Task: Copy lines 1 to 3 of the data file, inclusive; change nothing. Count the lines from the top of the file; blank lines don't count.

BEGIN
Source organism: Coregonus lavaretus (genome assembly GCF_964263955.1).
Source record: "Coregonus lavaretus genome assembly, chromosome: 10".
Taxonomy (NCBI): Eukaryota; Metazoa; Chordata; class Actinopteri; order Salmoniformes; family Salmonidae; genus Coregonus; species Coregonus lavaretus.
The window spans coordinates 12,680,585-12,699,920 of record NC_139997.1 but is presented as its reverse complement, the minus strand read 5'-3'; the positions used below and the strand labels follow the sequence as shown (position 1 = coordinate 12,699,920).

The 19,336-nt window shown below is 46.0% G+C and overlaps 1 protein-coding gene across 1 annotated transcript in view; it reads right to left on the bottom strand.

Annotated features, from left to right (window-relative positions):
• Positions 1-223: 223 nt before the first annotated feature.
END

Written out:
Source organism: Coregonus lavaretus (genome assembly GCF_964263955.1).
Source record: "Coregonus lavaretus genome assembly, chromosome: 10".
Taxonomy (NCBI): Eukaryota; Metazoa; Chordata; class Actinopteri; order Salmoniformes; family Salmonidae; genus Coregonus; species Coregonus lavaretus.